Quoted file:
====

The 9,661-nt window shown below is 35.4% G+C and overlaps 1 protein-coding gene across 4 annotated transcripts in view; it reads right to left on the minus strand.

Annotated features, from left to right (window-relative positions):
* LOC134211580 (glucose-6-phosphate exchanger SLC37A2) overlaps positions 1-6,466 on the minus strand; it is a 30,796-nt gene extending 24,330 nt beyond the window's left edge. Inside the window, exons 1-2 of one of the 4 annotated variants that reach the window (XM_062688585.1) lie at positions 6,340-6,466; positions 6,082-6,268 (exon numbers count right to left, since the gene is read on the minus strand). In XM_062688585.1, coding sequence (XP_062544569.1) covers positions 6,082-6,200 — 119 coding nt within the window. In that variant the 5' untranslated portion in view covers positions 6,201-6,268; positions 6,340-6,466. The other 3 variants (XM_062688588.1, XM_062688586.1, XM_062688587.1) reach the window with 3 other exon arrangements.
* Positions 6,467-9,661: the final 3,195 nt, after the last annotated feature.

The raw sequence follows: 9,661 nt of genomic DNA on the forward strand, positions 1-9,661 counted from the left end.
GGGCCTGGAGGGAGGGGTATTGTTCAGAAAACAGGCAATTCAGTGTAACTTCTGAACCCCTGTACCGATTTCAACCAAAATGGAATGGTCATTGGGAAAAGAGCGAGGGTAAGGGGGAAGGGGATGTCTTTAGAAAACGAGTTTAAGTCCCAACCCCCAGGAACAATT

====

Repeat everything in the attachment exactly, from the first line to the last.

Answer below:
The 9,661-nt window shown below is 35.4% G+C and overlaps 1 protein-coding gene across 4 annotated transcripts in view; it reads right to left on the minus strand.

Annotated features, from left to right (window-relative positions):
* LOC134211580 (glucose-6-phosphate exchanger SLC37A2) overlaps positions 1-6,466 on the minus strand; it is a 30,796-nt gene extending 24,330 nt beyond the window's left edge. Inside the window, exons 1-2 of one of the 4 annotated variants that reach the window (XM_062688585.1) lie at positions 6,340-6,466; positions 6,082-6,268 (exon numbers count right to left, since the gene is read on the minus strand). In XM_062688585.1, coding sequence (XP_062544569.1) covers positions 6,082-6,200 — 119 coding nt within the window. In that variant the 5' untranslated portion in view covers positions 6,201-6,268; positions 6,340-6,466. The other 3 variants (XM_062688588.1, XM_062688586.1, XM_062688587.1) reach the window with 3 other exon arrangements.
* Positions 6,467-9,661: the final 3,195 nt, after the last annotated feature.

The raw sequence follows: 9,661 nt of genomic DNA on the forward strand, positions 1-9,661 counted from the left end.
GGGCCTGGAGGGAGGGGTATTGTTCAGAAAACAGGCAATTCAGTGTAACTTCTGAACCCCTGTACCGATTTCAACCAAAATGGAATGGTCATTGGGAAAAGAGCGAGGGTAAGGGGGAAGGGGATGTCTTTAGAAAACGAGTTTAAGTCCCAACCCCCAGGAACAATT